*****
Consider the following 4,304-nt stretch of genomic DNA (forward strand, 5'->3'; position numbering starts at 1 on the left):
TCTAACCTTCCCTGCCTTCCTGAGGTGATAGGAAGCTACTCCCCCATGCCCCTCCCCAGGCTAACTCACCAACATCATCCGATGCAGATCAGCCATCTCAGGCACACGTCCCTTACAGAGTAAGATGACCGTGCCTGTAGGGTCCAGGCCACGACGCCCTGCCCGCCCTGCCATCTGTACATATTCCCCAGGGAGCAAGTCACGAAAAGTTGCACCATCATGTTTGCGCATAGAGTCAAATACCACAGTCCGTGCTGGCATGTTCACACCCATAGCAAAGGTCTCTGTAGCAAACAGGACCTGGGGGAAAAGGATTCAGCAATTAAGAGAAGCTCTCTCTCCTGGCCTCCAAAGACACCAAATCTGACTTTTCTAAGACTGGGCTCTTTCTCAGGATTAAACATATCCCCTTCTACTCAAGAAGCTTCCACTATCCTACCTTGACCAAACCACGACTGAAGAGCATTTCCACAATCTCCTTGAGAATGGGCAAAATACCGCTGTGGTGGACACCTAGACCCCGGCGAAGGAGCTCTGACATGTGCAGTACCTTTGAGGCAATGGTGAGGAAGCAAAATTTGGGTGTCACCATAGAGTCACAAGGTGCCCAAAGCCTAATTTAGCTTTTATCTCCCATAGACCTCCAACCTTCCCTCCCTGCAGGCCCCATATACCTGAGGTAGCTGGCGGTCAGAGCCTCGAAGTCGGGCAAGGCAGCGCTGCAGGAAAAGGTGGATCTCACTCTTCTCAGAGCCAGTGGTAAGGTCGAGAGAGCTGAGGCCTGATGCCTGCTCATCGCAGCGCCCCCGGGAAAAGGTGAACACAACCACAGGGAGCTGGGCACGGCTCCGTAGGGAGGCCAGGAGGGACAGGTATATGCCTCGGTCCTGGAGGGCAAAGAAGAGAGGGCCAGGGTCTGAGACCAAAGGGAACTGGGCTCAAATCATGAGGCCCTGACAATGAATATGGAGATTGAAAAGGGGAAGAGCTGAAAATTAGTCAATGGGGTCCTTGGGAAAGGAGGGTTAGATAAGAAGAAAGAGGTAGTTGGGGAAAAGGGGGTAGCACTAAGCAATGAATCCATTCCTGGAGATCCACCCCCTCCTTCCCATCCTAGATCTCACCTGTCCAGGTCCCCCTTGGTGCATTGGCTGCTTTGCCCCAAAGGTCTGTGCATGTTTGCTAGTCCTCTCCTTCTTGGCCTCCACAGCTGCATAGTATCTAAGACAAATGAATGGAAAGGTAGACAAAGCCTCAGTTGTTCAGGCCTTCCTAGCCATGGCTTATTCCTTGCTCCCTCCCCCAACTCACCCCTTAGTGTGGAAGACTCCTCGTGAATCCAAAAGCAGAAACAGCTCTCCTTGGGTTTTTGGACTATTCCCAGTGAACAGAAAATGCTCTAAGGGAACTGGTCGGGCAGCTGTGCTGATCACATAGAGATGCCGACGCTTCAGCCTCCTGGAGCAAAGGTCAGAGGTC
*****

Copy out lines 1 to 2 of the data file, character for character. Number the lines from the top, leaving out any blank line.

Consider the following 4,304-nt stretch of genomic DNA (forward strand, 5'->3'; position numbering starts at 1 on the left):
TCTAACCTTCCCTGCCTTCCTGAGGTGATAGGAAGCTACTCCCCCATGCCCCTCCCCAGGCTAACTCACCAACATCATCCGATGCAGATCAGCCATCTCAGGCACACGTCCCTTACAGAGTAAGATGACCGTGCCTGTAGGGTCCAGGCCACGACGCCCTGCCCGCCCTGCCATCTGTACATATTCCCCAGGGAGCAAGTCACGAAAAGTTGCACCATCATGTTTGCGCATAGAGTCAAATACCACAGTCCGTGCTGGCATGTTCACACCCATAGCAAAGGTCTCTGTAGCAAACAGGACCTGGGGGAAAAGGATTCAGCAATTAAGAGAAGCTCTCTCTCCTGGCCTCCAAAGACACCAAATCTGACTTTTCTAAGACTGGGCTCTTTCTCAGGATTAAACATATCCCCTTCTACTCAAGAAGCTTCCACTATCCTACCTTGACCAAACCACGACTGAAGAGCATTTCCACAATCTCCTTGAGAATGGGCAAAATACCGCTGTGGTGGACACCTAGACCCCGGCGAAGGAGCTCTGACATGTGCAGTACCTTTGAGGCAATGGTGAGGAAGCAAAATTTGGGTGTCACCATAGAGTCACAAGGTGCCCAAAGCCTAATTTAGCTTTTATCTCCCATAGACCTCCAACCTTCCCTCCCTGCAGGCCCCATATACCTGAGGTAGCTGGCGGTCAGAGCCTCGAAGTCGGGCAAGGCAGCGCTGCAGGAAAAGGTGGATCTCACTCTTCTCAGAGCCAGTGGTAAGGTCGAGAGAGCTGAGGCCTGATGCCTGCTCATCGCAGCGCCCCCGGGAAAAGGTGAACACAACCACAGGGAGCTGGGCACGGCTCCGTAGGGAGGCCAGGAGGGACAGGTATATGCCTCGGTCCTGGAGGGCAAAGAAGAGAGGGCCAGGGTCTGAGACCAAAGGGAACTGGGCTCAAATCATGAGGCCCTGACAATGAATATGGAGATTGAAAAGGGGAAGAGCTGAAAATTAGTCAATGGGGTCCTTGGGAAAGGAGGGTTAGATAAGAAGAAAGAGGTAGTTGGGGAAAAGGGGGTAGCACTAAGCAATGAATCCATTCCTGGAGATCCACCCCCTCCTTCCCATCCTAGATCTCACCTGTCCAGGTCCCCCTTGGTGCATTGGCTGCTTTGCCCCAAAGGTCTGTGCATGTTTGCTAGTCCTCTCCTTCTTGGCCTCCACAGCTGCATAGTATCTAAGACAAATGAATGGAAAGGTAGACAAAGCCTCAGTTGTTCAGGCCTTCCTAGCCATGGCTTATTCCTTGCTCCCTCCCCCAACTCACCCCTTAGTGTGGAAGACTCCTCGTGAATCCAAAAGCAGAAACAGCTCTCCTTGGGTTTTTGGACTATTCCCAGTGAACAGAAAATGCTCTAAGGGAACTGGTCGGGCAGCTGTGCTGATCACATAGAGATGCCGACGCTTCAGCCTCCTGGAGCAAAGGTCAGAGGTC